There are several sizes of jarana : the smallest is called chaquiste (50cm), then the mosquito or chillador (60cm), then the jarana primera. The next one is the jarana segunda or requinto de jarana or tres cuartos (75cm), and the usual size : jarana tercera or jarana jarocha (85cm). The largest is the tercerola (100cm).

jarana mosquito
example :
bought via MercadoLibre Mexico, 2010
L=550 B=130 H=50mm
scale 325mm

They usually all have 8 strings in 5 courses, but the small ones may have 6 (only 3th double), 5 (all single) or 4 (5th left out). Sometimes the mosquito has 4 doubles.

For more information about the "son jarocho" see :


left :
the example jarana jarocha (= tercera) and the mosquito (= primera)

guitarra de son
example :
bought via internet from, Mexico 2002
L=880 B=250 H=70mm
scale 550mm
You Tube
You Tube
leona solo
You Tube
guitarra de son /requinto jarocho

In the son jarocho music style from around Vera Cruz they use (besides the harp and the jarana jarocha) this smaller size guitar : the guitarra de son, which is also called requinto jarocho.

This instrument is made like the jarana jarocha, so the body, neck and tuning head is carved from one piece of wood, and the body is rather shallow. The front is a thin piece of wood; it has a slightly raised fingerboard and veneer on the front of the tuning head. It has 12 or more guitar-like frets (often not higher than the body/neck join). Usually the front is quite plain : no rosette or purfling.

The guitarra de son has 4 (or 5) thick nylon strings.
Tuning is : G A d g, or C D G c, or (E) A d g c.

It is played with a plectrum made of horn, usually melody and bass lines in a kind of staccato syncopated style - which must be quite difficult to do as the player often is also the leadsinger of the group.

The guitarra de son comes in different sizes : the smallest is the primera, then the punteador, the medio requinto, the requinto (the normal size), the cuarta, the leona and the largest : the león.


For more information about the instruments and the music see (in Spanish).

example :
bought via Mercado Libre from Jarana de Playa, Mexico 2013

L=1020 B=340 H=140mm
scale 680mm

guitarra chamula
example :
bought via kind friend in Mexico, 2016
L=1030 B=330 H=100mm, scale 640mm
You Tube
guitarra chamula

The guitarra chamula is quite a large guitar, used mainly in the area of San Juan Chamula in Chiapas (South Mexico), during festivals.

The guitarra chamula is made like a large guitar, with the top half of the body about the same width as the lower half. The front and the back are overhanging the sides. It has a round soundhole, often with a star-like decoration around it.

The neck is rather short, with a thin fretboard (in light colour wood) slightly higher than the front. It has only a few (5-7) thin high wooden frets.
The flat tuninghead ends in a hollow half circle. Some have 10 or 12 friction pegs from behind, some have a double slotted peghead with 6 guitar-like tuning machines on each side.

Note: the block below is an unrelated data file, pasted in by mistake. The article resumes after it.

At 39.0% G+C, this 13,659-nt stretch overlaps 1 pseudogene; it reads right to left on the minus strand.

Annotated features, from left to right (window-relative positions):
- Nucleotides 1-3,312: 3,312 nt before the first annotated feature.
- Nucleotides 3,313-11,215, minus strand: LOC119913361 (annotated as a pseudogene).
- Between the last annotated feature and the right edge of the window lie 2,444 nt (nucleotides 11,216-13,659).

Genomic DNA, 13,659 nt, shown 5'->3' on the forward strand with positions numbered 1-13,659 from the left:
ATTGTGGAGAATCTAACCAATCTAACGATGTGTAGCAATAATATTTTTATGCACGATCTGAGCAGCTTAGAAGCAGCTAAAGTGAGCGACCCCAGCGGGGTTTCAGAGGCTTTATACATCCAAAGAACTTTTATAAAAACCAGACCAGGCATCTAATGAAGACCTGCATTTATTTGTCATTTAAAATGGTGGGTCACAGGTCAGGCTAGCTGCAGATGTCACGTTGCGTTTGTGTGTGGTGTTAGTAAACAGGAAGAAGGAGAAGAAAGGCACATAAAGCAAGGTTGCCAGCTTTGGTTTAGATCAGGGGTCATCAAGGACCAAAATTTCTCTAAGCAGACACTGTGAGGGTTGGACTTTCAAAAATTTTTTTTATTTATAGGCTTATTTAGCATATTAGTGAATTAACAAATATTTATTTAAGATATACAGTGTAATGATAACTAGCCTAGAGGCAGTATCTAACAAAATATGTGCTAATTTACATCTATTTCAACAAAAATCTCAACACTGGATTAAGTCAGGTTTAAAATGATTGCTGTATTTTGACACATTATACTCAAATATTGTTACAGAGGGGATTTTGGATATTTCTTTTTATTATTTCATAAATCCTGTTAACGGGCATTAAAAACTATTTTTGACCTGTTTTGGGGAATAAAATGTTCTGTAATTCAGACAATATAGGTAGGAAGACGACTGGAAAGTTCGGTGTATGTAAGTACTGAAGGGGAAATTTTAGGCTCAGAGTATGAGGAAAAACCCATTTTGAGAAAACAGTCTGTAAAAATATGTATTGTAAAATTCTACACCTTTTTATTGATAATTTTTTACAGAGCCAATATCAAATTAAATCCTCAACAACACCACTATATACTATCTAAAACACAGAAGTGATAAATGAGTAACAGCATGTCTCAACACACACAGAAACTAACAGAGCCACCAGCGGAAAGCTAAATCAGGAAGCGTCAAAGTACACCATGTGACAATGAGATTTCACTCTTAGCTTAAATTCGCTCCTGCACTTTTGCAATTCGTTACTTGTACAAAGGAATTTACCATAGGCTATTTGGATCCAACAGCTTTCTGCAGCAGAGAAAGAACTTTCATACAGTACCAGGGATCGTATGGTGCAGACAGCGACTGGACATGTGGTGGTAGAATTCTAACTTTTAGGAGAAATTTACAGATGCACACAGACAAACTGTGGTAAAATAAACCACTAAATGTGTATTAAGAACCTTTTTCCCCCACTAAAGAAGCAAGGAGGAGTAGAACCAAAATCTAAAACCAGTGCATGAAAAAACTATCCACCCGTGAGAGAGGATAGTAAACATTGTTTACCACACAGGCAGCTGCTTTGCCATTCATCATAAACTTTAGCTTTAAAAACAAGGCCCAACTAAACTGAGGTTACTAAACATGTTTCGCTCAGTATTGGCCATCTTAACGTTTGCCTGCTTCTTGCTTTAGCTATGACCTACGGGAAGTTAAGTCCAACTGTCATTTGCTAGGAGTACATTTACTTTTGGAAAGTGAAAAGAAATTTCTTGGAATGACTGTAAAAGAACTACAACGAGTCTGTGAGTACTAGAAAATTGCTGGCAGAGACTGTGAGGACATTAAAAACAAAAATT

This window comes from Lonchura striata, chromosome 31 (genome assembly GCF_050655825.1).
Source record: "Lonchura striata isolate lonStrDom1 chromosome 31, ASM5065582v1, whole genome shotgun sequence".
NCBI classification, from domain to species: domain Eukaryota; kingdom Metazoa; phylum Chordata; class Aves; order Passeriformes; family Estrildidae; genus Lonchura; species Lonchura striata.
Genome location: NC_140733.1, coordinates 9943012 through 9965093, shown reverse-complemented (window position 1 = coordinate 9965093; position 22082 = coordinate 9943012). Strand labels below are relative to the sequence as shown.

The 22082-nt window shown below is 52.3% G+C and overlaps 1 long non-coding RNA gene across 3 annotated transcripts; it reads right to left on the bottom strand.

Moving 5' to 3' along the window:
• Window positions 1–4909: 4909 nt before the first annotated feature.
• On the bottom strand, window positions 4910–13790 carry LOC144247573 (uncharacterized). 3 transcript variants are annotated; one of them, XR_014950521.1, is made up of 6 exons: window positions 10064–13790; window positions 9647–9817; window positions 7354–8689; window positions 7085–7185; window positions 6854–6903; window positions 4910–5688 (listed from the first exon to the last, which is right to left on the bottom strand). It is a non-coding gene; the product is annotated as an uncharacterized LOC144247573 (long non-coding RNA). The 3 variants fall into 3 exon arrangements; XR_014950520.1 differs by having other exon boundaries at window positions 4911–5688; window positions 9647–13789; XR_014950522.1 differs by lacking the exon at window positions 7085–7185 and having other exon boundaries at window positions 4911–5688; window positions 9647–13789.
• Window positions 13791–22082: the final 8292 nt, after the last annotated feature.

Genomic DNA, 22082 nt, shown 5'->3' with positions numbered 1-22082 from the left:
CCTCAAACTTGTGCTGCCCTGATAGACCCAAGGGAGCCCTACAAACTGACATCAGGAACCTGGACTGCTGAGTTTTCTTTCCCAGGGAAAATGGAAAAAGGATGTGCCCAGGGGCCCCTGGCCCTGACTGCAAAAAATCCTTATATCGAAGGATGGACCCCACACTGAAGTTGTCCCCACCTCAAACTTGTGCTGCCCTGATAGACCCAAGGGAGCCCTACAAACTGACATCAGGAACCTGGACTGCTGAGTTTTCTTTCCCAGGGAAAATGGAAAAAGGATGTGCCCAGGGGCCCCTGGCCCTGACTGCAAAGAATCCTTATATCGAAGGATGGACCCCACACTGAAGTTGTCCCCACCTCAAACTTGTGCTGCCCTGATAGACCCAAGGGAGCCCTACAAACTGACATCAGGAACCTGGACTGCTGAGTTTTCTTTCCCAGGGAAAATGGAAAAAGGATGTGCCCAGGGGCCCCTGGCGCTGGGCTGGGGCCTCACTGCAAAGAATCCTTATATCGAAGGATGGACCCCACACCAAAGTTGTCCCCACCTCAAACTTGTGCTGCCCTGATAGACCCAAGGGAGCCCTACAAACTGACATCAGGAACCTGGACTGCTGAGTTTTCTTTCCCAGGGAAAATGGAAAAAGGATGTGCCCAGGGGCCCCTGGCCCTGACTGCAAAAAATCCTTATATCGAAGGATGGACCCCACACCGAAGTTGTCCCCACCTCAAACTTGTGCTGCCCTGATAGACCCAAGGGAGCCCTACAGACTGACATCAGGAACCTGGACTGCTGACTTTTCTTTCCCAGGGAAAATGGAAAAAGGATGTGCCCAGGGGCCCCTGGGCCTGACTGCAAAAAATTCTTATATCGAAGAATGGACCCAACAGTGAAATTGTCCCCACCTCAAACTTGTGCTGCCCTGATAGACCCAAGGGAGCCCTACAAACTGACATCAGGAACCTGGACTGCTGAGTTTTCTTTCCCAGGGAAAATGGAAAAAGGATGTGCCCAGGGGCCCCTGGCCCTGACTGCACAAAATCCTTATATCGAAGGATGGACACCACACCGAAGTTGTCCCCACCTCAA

right : picture from YouYube

The (10 or 12) thin metal strings (all of the same thickness) run to a bridge glued to the front, with often some extra decoration. At the bridge all strings have the same distance between them.
The guitarra chamula has 4 courses of triple strings. With 10 strings the first and second are double and the third and fourth triple.
Tuning could be : aaa d'd'd' bbb e'e'e', or maybe like a guitar.

A leather strap is nailed to the bottom of the body and halfway the neck.

The guitarra chamula is mainly used by strumming chords in a small group, to accompany singing and dancing. This group usually also includes a Mexican harp and a harmonica. During festivals more guitarra chamulas are used, all strumming together.

guitarra conchera
example :
vihuela with wooden back, handmade by Guitarras Chema, Mexico, bought 2009
L=940 B=290 H=170mm
scale 545mm
You Tube
the instrument
You Tube
the festival
guitarra conchera

The "Concheros" is the name used for the colourfull dancers and musicians that perform "La Danza de los Concheros". This name comes from the use of a shell (of an armadillio) for the back of the guitars and mandolins that are used. The dance is performed on a Sunday in September in Mexico City and Queretaro, with the performers dressed in colourfull Aztec-style clothes.

The instruments are divided in :

mandolina conchera

vihuela conchera
guitarra conchera


4 double strings
5 double strings
6 double strings

picture from book Museos de Urueña

The back of the body is made from a "concha" (the shell of an large armadillo) or from a gourd, or nowadays also from a rounded carved piece of wood. The front is usually in a teardrop or oval shape (also the vihuelas and guitars) and is decorated with carvings or paintings.

The neck is guitar-like : raised above the front and with metal frets. The tuning head can be open (with guitar-style tuners), or flat, with traditional friction pegs (from behind).
The steel strings can be tuned like a mandolin or like the top 4/5/6 strings of a guitar. Usually there are double strings; the example has the 1st and 5th course three-double, with both a bass-string: aaA d'd' g'g' bb e'e'e.

It is usually played (by strumming chords) by the dancer himself, who has to perform the steps of the dance while playing. It has a loud and singing sound.

For more information about the instruments and the music, see Blogspot.